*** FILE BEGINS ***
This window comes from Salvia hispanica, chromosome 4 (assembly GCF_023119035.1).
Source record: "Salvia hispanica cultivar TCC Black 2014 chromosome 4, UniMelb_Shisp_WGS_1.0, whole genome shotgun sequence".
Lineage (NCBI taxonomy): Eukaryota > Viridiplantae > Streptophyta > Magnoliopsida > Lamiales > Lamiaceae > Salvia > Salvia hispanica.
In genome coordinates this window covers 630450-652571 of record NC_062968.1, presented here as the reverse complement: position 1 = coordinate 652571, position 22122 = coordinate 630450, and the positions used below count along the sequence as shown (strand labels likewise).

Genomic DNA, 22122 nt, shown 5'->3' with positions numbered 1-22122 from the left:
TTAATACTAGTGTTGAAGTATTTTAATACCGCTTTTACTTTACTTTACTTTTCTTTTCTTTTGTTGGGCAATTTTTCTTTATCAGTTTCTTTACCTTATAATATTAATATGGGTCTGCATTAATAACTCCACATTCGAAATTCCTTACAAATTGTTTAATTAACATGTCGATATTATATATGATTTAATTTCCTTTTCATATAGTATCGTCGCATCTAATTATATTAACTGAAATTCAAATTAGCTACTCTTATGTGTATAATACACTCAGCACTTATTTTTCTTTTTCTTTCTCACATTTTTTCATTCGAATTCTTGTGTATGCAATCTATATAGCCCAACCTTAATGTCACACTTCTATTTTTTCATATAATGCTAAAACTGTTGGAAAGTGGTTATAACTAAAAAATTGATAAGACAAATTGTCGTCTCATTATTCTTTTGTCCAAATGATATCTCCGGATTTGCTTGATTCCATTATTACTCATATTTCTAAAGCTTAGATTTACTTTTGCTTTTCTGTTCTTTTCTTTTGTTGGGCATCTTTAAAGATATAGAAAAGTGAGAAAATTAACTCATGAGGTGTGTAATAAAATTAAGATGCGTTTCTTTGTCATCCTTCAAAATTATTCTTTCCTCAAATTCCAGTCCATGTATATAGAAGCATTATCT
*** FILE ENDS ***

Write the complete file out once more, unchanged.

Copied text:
This window comes from Salvia hispanica, chromosome 4 (assembly GCF_023119035.1).
Source record: "Salvia hispanica cultivar TCC Black 2014 chromosome 4, UniMelb_Shisp_WGS_1.0, whole genome shotgun sequence".
Lineage (NCBI taxonomy): Eukaryota > Viridiplantae > Streptophyta > Magnoliopsida > Lamiales > Lamiaceae > Salvia > Salvia hispanica.
In genome coordinates this window covers 630450-652571 of record NC_062968.1, presented here as the reverse complement: position 1 = coordinate 652571, position 22122 = coordinate 630450, and the positions used below count along the sequence as shown (strand labels likewise).

Genomic DNA, 22122 nt, shown 5'->3' with positions numbered 1-22122 from the left:
TTAATACTAGTGTTGAAGTATTTTAATACCGCTTTTACTTTACTTTACTTTTCTTTTCTTTTGTTGGGCAATTTTTCTTTATCAGTTTCTTTACCTTATAATATTAATATGGGTCTGCATTAATAACTCCACATTCGAAATTCCTTACAAATTGTTTAATTAACATGTCGATATTATATATGATTTAATTTCCTTTTCATATAGTATCGTCGCATCTAATTATATTAACTGAAATTCAAATTAGCTACTCTTATGTGTATAATACACTCAGCACTTATTTTTCTTTTTCTTTCTCACATTTTTTCATTCGAATTCTTGTGTATGCAATCTATATAGCCCAACCTTAATGTCACACTTCTATTTTTTCATATAATGCTAAAACTGTTGGAAAGTGGTTATAACTAAAAAATTGATAAGACAAATTGTCGTCTCATTATTCTTTTGTCCAAATGATATCTCCGGATTTGCTTGATTCCATTATTACTCATATTTCTAAAGCTTAGATTTACTTTTGCTTTTCTGTTCTTTTCTTTTGTTGGGCATCTTTAAAGATATAGAAAAGTGAGAAAATTAACTCATGAGGTGTGTAATAAAATTAAGATGCGTTTCTTTGTCATCCTTCAAAATTATTCTTTCCTCAAATTCCAGTCCATGTATATAGAAGCATTATCT